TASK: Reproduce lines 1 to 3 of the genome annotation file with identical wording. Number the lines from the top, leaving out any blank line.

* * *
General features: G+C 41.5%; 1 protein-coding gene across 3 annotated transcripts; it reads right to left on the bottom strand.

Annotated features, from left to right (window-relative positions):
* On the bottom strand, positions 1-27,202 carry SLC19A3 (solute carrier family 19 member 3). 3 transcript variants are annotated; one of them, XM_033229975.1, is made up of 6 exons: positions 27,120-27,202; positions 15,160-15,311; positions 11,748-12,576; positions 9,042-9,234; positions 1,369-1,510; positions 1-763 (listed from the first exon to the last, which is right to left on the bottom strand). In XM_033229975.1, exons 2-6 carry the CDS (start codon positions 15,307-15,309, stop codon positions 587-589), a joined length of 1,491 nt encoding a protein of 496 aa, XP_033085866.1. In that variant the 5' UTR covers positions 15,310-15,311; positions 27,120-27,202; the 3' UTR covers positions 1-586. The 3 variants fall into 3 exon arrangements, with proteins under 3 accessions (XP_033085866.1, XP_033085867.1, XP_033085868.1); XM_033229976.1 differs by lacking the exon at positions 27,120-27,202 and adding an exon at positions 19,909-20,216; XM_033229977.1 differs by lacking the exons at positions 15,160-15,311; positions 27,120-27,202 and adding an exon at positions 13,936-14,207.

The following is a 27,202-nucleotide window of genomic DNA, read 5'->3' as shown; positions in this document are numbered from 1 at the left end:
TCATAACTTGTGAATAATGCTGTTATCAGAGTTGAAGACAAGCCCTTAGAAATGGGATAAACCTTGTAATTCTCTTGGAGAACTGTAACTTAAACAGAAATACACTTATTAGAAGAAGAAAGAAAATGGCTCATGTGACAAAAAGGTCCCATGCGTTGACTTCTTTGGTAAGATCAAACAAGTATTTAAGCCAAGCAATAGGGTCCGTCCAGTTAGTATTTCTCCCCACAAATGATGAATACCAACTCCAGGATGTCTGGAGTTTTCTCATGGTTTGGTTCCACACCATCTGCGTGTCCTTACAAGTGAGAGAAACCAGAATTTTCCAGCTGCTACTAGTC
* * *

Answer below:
General features: G+C 41.5%; 1 protein-coding gene across 3 annotated transcripts; it reads right to left on the bottom strand.

Annotated features, from left to right (window-relative positions):
* On the bottom strand, positions 1-27,202 carry SLC19A3 (solute carrier family 19 member 3). 3 transcript variants are annotated; one of them, XM_033229975.1, is made up of 6 exons: positions 27,120-27,202; positions 15,160-15,311; positions 11,748-12,576; positions 9,042-9,234; positions 1,369-1,510; positions 1-763 (listed from the first exon to the last, which is right to left on the bottom strand). In XM_033229975.1, exons 2-6 carry the CDS (start codon positions 15,307-15,309, stop codon positions 587-589), a joined length of 1,491 nt encoding a protein of 496 aa, XP_033085866.1. In that variant the 5' UTR covers positions 15,310-15,311; positions 27,120-27,202; the 3' UTR covers positions 1-586. The 3 variants fall into 3 exon arrangements, with proteins under 3 accessions (XP_033085866.1, XP_033085867.1, XP_033085868.1); XM_033229976.1 differs by lacking the exon at positions 27,120-27,202 and adding an exon at positions 19,909-20,216; XM_033229977.1 differs by lacking the exons at positions 15,160-15,311; positions 27,120-27,202 and adding an exon at positions 13,936-14,207.